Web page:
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Plant Physiol. 2013 Apr;161(4):1820-9. doi: 10.1104/pp.112.212712. Epub 2013 Mar 5.

In vivo visualizations of drought-induced embolism spread in Vitis vinifera.

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Horticultural Sciences Department-Citrus Research and Education Center, University of Florida, Lake Alfred, Florida 33850, USA.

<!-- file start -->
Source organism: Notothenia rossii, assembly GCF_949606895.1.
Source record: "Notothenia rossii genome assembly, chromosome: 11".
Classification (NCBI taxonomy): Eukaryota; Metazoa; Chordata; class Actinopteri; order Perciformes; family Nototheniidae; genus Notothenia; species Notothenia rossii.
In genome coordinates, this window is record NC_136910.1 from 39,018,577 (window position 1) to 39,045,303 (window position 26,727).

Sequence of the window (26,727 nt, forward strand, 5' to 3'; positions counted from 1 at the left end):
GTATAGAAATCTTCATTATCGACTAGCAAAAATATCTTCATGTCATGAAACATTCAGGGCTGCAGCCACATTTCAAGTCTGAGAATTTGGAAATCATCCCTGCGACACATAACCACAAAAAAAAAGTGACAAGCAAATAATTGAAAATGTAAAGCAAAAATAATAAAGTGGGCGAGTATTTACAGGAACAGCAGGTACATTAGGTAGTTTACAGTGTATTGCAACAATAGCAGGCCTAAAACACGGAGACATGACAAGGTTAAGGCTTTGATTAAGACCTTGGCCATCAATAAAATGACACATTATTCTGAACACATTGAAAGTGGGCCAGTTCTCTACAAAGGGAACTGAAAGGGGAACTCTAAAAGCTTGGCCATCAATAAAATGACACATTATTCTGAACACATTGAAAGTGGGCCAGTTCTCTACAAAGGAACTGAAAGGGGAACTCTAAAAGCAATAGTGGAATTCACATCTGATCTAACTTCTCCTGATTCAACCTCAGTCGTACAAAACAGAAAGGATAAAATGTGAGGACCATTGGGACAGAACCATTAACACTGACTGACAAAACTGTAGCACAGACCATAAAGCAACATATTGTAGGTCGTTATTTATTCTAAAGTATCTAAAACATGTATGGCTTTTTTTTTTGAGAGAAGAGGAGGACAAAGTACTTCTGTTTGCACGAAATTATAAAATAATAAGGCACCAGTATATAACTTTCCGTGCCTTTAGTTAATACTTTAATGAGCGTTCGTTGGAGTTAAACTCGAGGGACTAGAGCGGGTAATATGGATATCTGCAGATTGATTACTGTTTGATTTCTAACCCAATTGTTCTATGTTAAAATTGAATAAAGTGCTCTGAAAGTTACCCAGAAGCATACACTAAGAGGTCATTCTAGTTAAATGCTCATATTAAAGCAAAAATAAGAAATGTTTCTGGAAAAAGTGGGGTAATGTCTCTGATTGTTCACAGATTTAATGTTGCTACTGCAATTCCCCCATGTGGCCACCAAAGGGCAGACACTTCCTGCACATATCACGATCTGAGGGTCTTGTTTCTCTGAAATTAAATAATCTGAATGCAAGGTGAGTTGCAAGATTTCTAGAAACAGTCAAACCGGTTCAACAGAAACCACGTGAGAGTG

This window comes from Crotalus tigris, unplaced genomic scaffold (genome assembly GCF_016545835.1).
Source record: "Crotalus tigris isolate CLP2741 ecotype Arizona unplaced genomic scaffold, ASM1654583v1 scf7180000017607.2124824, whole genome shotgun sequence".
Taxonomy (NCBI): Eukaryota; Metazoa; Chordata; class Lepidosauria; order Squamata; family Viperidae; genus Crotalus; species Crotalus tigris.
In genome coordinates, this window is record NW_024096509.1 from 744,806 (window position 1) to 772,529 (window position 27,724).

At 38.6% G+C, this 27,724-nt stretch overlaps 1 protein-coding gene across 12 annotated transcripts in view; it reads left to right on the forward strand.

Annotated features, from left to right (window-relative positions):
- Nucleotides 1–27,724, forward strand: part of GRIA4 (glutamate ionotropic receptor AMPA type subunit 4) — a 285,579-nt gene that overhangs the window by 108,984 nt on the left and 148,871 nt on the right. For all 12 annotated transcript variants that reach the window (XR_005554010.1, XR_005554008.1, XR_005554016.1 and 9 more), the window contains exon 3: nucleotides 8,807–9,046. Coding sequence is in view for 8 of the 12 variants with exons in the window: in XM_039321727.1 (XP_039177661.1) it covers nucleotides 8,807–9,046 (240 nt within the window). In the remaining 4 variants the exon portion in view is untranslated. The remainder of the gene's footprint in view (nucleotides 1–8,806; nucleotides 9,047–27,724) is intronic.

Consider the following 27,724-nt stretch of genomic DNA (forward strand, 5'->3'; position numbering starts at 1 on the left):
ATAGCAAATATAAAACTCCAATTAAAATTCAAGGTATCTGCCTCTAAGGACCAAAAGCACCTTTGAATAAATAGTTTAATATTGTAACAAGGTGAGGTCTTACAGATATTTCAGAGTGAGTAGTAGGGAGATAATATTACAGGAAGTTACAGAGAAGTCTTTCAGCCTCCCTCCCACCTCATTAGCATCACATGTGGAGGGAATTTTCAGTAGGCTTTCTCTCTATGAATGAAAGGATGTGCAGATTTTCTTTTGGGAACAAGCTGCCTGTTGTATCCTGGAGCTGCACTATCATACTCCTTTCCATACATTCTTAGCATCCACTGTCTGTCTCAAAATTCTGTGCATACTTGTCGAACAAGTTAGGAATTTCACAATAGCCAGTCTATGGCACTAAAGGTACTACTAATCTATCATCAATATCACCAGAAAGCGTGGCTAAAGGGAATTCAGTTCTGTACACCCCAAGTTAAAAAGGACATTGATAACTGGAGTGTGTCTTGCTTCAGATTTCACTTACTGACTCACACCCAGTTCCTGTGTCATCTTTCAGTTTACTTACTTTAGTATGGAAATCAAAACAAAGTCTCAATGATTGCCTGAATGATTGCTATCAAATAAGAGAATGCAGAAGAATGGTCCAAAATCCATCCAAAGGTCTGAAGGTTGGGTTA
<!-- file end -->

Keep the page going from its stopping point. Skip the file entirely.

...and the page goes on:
Long-distance water transport through plant xylem is vulnerable to hydraulic dysfunction during periods of increased tension on the xylem sap, often coinciding with drought. While the effects of local and systemic embolism on plant water transport and physiology are well documented, the spatial patterns of embolism formation and spread are not well understood. Using a recently developed nondestructive diagnostic imaging tool, high-resolution x-ray computed tomography, we documented the dynamics of drought-induced embolism in grapevine (Vitis vinifera) plants in vivo, producing the first three-dimensional, high-resolution, time-lapse observations of embolism spread. Embolisms formed first in the vessels surrounding the pith at stem water potentials of approximately -1.2 megapascals in drought experiments. As stem water potential decreased, embolisms spread radially toward the epidermis within sectored vessel groupings via intervessel connections and conductive xylem relays, and infrequently (16 of 629 total connections) through lateral connections into adjacent vessel sectors. Theoretical loss of conductivity calculated from the high-resolution x-ray computed tomography images showed good agreement with previously published nuclear magnetic resonance imaging and hydraulic conductivity experiments also using grapevine. Overall, these data support a growing body of evidence that xylem organization is critically important to the isolation of drought-induced embolism spread and confirm that air seeding through the pit membranes is the principle mechanism of embolism spread.

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